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Whitman vs. Allred: Highlights from Today's Trial by Press Conference

California Republican gubernatorial candidate Meg Whitman, with her husband Griff Harsh, talks to reporters in Santa Monica, Calif., Thursday, Sept. 30, 2010. AP Photo/Reed Saxon

Meg Whitman's housekeepergate dilemma keeps unfolding, providing fuel for the California Republican gubernatorial candidate's Democratic opponents and the media.

The California branch of the Service Employees International Union today released a TV ad targeting Whitman's alleged hypocrisy on the issue of hiring undocumented workers. Her Democratic opponent Jerry Brown feasted on the allegations, stating, "After more than a year of Whitman demanding immigration policy that 'holds employers accountable,' we learn that accountability doesn't extend to her own actions."

During a press conference she called on Thursday, Whitman, accompanied by her husband Dr. Griffith Harsh, vigorously and confidently denied that she had any awareness that her housekeeper Nicky Diaz-Santillan was an undocumented worker. 

She said that she was "stunned" to hear the confession from her long-time housekeeper in June 2009, more than three months after she announced that she would run for governor. She said she had no choice but to follow the law and terminate her employment.

Whitman also denied that she had received a letter from the Social Security Administration indicating that Diaz-Santillan's Social Security number did not match her name, a document Allred alluded to on Wednesday.

"Neither my husband or I received such a letter," she said. Whitman implied that her former housekeeper may have been on the lookout to intercept the letter.

Whitman said she would take a polygraph to prove she was telling the truth, and laid the blame for the accusations on her opponent Jerry Brown. She called the accusations a "political smear" and "distraction."

And, she contended that Diaz-Santillan was being manipulated by Allred. "Nickey had a gun put to hear head...and is being manipulated by an attorney who has done this for years. I believe absolutely this is linked to the Brown campaign," Whitman said.

"California deserves a debate on the real issues, not on the tawdry politics of personal destruction," Whitman said Thursday during her press conference.

Former housekeeper, Nicky Diaz Santillan, left, looks to her attorney Gloria Allred, as Allred displays a copy Thursday Sept. 30, 2010 of a purported 2003 letter that she says shows Republican gubernatorial candidate, Meg Whitman knew all along that her housekeeper might be an illegal immigrant. AP

Shortly after Whitman's press conference,Allred held one of her own, and produced the letterthat she said showed that the California Republican gubernatorial candidate knew about Diaz-Santillan's immigration status prior to June 2009.

The letter, which Allred displayed for the media on a large poster board, was allegedly sent to Whitman and her husband from the Social Security Administration, and indicated that Diaz-Santillan's Social Security number did not match her name.

Allred pointed to handwritten notes, allegedly written by Whitman's husband, at the bottom of the page that said, "Nikki, please check this, thanks." She claimed that Whitman and her husband saw the letter and should have known their housekeeper was an undocumented worker.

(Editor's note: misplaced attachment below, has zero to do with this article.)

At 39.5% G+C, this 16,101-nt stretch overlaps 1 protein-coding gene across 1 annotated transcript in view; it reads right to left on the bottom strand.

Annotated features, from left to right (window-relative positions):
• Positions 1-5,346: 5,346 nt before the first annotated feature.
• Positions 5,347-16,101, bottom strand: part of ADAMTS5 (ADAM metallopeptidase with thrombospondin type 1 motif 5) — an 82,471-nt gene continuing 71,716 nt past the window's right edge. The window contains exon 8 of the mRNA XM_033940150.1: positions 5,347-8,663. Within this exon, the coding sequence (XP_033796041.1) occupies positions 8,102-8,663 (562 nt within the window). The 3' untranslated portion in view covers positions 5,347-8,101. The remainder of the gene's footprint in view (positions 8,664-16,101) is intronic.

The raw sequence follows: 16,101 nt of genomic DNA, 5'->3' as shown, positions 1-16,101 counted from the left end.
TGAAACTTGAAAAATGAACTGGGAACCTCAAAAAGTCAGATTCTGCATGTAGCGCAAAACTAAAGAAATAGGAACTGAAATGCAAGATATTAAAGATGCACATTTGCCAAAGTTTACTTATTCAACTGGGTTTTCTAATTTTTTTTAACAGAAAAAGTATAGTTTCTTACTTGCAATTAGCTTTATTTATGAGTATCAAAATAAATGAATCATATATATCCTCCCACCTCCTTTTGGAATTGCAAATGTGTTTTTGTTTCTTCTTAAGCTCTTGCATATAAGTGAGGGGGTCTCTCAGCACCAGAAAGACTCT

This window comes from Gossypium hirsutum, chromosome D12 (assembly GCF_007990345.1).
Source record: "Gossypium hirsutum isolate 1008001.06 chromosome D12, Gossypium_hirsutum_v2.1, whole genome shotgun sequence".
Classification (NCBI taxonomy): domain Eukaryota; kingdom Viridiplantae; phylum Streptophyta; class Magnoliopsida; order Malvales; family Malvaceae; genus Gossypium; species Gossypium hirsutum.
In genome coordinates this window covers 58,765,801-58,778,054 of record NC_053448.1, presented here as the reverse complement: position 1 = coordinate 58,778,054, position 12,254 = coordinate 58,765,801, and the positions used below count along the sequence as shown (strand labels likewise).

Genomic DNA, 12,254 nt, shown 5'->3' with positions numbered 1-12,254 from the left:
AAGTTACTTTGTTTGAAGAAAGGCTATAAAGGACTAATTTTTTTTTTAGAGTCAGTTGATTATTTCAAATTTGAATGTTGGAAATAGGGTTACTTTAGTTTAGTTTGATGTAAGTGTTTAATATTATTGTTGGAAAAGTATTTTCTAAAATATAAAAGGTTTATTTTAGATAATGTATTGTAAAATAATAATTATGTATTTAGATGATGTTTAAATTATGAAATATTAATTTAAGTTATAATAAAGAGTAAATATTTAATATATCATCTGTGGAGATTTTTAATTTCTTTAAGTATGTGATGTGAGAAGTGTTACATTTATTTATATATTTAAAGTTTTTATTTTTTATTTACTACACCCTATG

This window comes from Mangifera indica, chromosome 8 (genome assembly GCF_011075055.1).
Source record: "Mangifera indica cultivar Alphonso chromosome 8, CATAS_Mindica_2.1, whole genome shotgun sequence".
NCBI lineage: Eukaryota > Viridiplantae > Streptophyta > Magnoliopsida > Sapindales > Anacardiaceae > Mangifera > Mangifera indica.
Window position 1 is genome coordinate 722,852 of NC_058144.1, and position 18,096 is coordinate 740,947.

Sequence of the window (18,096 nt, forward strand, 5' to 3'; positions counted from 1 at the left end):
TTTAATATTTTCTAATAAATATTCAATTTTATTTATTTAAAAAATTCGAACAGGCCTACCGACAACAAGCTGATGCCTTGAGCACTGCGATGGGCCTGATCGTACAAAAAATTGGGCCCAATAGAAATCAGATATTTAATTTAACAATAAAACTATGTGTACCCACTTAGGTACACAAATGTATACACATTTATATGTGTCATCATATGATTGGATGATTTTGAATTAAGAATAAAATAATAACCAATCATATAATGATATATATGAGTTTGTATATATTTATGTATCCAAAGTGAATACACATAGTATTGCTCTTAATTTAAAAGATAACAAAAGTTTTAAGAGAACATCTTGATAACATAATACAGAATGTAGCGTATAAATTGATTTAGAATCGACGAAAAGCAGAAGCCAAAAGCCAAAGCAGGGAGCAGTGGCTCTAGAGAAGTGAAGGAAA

"Today we have clearly proven with the release of this letter that Meg Whitman lied to the press and the public," Allred claimed. She said the letter exposes the Whitmans' attempt "to deceive the public and hide the fact that she knew she was employing an undocumented worker long before" she fired the housekeeper.

"They are the employers, and the letter clearly indicates it is the employers' duty to return the completed letter to the government," Allred continued. "Meg Whitman is exposed as a liar and hypocrite."

Whitman hasn't yet responded to Allred's latest accusations and the letter she produced in the trial-by-press-conference drama. There is no clear evidence that candidate Whitman isn't telling the truth about her understanding of Diaz-Santillan's legal status. The "smoking gun," if the 2003 letter from the Social Security Administration and scribbled note are authentic, may simply mean that her husband has some explaining to do.

Dr. Harsh issued a statement Thursday evening, allowing that he may have authored the note on the document. "While I honestly do not recall receiving this letter, as it was sent to me seven years ago, I can say it is possible that I would've scratched a follow up note on a letter like this, which is a request for information to make certain Nicky received her Social Security benefits and W-2 tax refund for withheld wages," he wrote. "Since we believed her to be legal, I would have had no reason to suspect that she would not have filled it in and done what was needed to secure her benefits."

"It is important to note what this letter actually says: 'this letter makes no statement about your employee's immigration status,'" he added.

Stay tuned for the next chapter in as the Whitman world turns, but don't expect any polygraphs or the mudslinging to simmer down before election day in November.

More coverage:

Will Allegations from Meg Whitman's Housekeeper Hurt Her in November?
Meg Whitman Says Ex-Maid's Allegations are "Completely Untrue," Blame Jerry Brown's Campaign
Whitman Goes on Defense About Ex-Maid's Status; Gloria Allred Promises to Prove Otherwise
Meg Whitman's Housekeeper Dilemma
Meg Whitman Housekeeper Nicky Diaz Santillan Claims Mistreatment, Unfair Termination

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